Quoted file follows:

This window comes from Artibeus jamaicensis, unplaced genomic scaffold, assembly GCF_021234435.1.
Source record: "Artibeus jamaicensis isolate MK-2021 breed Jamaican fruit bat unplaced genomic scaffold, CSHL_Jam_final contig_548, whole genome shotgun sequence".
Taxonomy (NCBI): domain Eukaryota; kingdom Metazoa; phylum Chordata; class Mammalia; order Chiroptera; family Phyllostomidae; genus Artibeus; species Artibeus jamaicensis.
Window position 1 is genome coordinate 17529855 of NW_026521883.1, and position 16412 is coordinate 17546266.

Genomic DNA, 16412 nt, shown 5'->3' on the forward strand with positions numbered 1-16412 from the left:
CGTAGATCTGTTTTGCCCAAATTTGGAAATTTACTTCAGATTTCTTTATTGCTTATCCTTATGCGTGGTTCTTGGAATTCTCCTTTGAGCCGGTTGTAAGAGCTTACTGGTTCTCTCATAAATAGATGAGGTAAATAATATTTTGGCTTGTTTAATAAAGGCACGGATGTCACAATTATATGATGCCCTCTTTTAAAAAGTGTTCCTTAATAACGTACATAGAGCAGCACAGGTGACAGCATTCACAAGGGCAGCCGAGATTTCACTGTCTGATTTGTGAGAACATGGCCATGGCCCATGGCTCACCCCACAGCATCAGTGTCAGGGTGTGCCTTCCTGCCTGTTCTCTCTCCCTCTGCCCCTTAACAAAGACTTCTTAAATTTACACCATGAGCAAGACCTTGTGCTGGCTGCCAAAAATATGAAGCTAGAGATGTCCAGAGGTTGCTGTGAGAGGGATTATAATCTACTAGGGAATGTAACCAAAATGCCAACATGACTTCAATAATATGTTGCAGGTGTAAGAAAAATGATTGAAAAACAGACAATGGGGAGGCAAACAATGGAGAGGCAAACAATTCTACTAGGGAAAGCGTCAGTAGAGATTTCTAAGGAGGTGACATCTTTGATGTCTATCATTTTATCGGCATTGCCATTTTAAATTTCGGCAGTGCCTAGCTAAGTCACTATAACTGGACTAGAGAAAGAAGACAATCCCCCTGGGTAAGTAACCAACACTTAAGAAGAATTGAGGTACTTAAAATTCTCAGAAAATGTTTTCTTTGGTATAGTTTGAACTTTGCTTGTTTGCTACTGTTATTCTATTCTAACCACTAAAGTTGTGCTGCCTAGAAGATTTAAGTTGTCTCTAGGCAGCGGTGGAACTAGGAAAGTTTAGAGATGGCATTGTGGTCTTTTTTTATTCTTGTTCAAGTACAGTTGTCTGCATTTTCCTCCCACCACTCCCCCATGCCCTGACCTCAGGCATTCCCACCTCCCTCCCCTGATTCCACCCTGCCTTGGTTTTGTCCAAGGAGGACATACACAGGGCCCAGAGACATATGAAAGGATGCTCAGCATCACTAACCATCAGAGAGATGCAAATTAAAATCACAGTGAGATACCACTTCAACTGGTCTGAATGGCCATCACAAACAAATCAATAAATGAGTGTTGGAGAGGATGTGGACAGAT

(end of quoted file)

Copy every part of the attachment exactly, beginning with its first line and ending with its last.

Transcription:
This window comes from Artibeus jamaicensis, unplaced genomic scaffold, assembly GCF_021234435.1.
Source record: "Artibeus jamaicensis isolate MK-2021 breed Jamaican fruit bat unplaced genomic scaffold, CSHL_Jam_final contig_548, whole genome shotgun sequence".
Taxonomy (NCBI): domain Eukaryota; kingdom Metazoa; phylum Chordata; class Mammalia; order Chiroptera; family Phyllostomidae; genus Artibeus; species Artibeus jamaicensis.
Window position 1 is genome coordinate 17529855 of NW_026521883.1, and position 16412 is coordinate 17546266.

Genomic DNA, 16412 nt, shown 5'->3' on the forward strand with positions numbered 1-16412 from the left:
CGTAGATCTGTTTTGCCCAAATTTGGAAATTTACTTCAGATTTCTTTATTGCTTATCCTTATGCGTGGTTCTTGGAATTCTCCTTTGAGCCGGTTGTAAGAGCTTACTGGTTCTCTCATAAATAGATGAGGTAAATAATATTTTGGCTTGTTTAATAAAGGCACGGATGTCACAATTATATGATGCCCTCTTTTAAAAAGTGTTCCTTAATAACGTACATAGAGCAGCACAGGTGACAGCATTCACAAGGGCAGCCGAGATTTCACTGTCTGATTTGTGAGAACATGGCCATGGCCCATGGCTCACCCCACAGCATCAGTGTCAGGGTGTGCCTTCCTGCCTGTTCTCTCTCCCTCTGCCCCTTAACAAAGACTTCTTAAATTTACACCATGAGCAAGACCTTGTGCTGGCTGCCAAAAATATGAAGCTAGAGATGTCCAGAGGTTGCTGTGAGAGGGATTATAATCTACTAGGGAATGTAACCAAAATGCCAACATGACTTCAATAATATGTTGCAGGTGTAAGAAAAATGATTGAAAAACAGACAATGGGGAGGCAAACAATGGAGAGGCAAACAATTCTACTAGGGAAAGCGTCAGTAGAGATTTCTAAGGAGGTGACATCTTTGATGTCTATCATTTTATCGGCATTGCCATTTTAAATTTCGGCAGTGCCTAGCTAAGTCACTATAACTGGACTAGAGAAAGAAGACAATCCCCCTGGGTAAGTAACCAACACTTAAGAAGAATTGAGGTACTTAAAATTCTCAGAAAATGTTTTCTTTGGTATAGTTTGAACTTTGCTTGTTTGCTACTGTTATTCTATTCTAACCACTAAAGTTGTGCTGCCTAGAAGATTTAAGTTGTCTCTAGGCAGCGGTGGAACTAGGAAAGTTTAGAGATGGCATTGTGGTCTTTTTTTATTCTTGTTCAAGTACAGTTGTCTGCATTTTCCTCCCACCACTCCCCCATGCCCTGACCTCAGGCATTCCCACCTCCCTCCCCTGATTCCACCCTGCCTTGGTTTTGTCCAAGGAGGACATACACAGGGCCCAGAGACATATGAAAGGATGCTCAGCATCACTAACCATCAGAGAGATGCAAATTAAAATCACAGTGAGATACCACTTCAACTGGTCTGAATGGCCATCACAAACAAATCAATAAATGAGTGTTGGAGAGGATGTGGACAGAT